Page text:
Guest blog by Moheb Costandi.
Rapid technological advances are improving not only our understanding of how the brain works, but also our ability to manipulate it and make inferences about peoples’ behavior.
Such advances should ultimately be of huge benefit to society. They also raise various concerns, regarding privacy and identity in particular; and in a month’s time, some of the world’s leading bioethicists will convene in San Diego for the Annual Meeting of the International Neuroethics Society (INS) to discuss these issues.
The meeting will open on the morning of Thursday, November 1 with a lecture by former National Institutes of Mental Health director Tom Insel, where he will talk about the benefits and risks of collecting mental healthcare data from smartphones and other personal digital devices. Other experts in the field will lead a panel discussion immediately after to go over how this can be done responsibly.
On a related note, bioethicist Emily Postan of Edinburgh Law School will then deliver this year’s Rising Star Lecture, entitled, ‘Managing Neuroinformation, Protecting Identity.‘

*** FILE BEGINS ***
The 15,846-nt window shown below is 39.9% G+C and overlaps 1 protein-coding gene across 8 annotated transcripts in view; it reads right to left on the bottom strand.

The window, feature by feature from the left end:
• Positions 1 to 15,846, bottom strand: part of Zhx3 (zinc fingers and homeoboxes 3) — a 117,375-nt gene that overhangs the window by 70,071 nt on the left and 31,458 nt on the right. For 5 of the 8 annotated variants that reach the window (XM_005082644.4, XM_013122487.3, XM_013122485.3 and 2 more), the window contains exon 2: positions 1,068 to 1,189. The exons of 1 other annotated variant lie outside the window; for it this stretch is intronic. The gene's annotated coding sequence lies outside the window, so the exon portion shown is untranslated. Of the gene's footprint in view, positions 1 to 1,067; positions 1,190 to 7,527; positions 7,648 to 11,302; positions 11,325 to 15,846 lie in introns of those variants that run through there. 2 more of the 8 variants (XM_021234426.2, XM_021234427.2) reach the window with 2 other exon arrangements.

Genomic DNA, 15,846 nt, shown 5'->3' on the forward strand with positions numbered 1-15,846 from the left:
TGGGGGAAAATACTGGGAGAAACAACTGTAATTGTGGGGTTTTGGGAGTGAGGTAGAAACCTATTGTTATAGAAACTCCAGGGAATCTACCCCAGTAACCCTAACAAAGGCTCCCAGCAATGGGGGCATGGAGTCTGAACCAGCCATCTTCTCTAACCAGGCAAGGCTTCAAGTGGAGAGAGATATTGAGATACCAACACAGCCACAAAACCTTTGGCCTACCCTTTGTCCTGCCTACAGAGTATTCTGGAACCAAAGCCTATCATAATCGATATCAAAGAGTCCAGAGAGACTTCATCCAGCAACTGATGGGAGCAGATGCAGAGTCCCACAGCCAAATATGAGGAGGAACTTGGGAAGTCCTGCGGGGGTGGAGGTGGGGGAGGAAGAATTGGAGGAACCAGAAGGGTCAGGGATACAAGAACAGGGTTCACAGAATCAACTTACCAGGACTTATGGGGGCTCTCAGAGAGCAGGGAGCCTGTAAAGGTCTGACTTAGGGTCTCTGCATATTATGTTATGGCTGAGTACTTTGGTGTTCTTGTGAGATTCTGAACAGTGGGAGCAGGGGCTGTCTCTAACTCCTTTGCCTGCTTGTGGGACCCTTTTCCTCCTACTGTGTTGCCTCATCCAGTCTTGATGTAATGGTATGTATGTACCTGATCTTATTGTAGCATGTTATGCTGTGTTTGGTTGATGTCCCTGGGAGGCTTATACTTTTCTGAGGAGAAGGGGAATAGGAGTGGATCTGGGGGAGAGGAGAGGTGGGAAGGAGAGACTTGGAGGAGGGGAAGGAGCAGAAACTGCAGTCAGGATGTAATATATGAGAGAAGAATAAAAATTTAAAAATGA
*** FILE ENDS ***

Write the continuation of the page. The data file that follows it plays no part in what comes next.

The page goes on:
Other topics to be discussed at the meeting include whether deep brain stimulation–a highly invasive, experimental surgical procedure for major depression—can cause personality changes, and the ethical issues arising from the experimental, and possible clinical, uses of cerebral organoids (“mini-brains”) and other kinds of brain surrogates.
This year’s public program is a panel discussion about ethical concerns raised by the use of neurotechnology within the advertising industry (for which separate registration is required). The meeting will conclude with the Fred Kavli Distinguished Neuroethics Lecture about the opioid epidemic by psychiatrist Keith Humphreys of Stanford University.
Registration to the INS meeting includes admittance to the full two-day program, boxed lunches on both days, Thursday’s evening reception, a continental breakfast on Friday, and the poster reception. Advance registration at a reduced rate is open until September 30.
Disclaimer: Moheb Costandi serves on the Board of Directors of the International Neuroethics Society.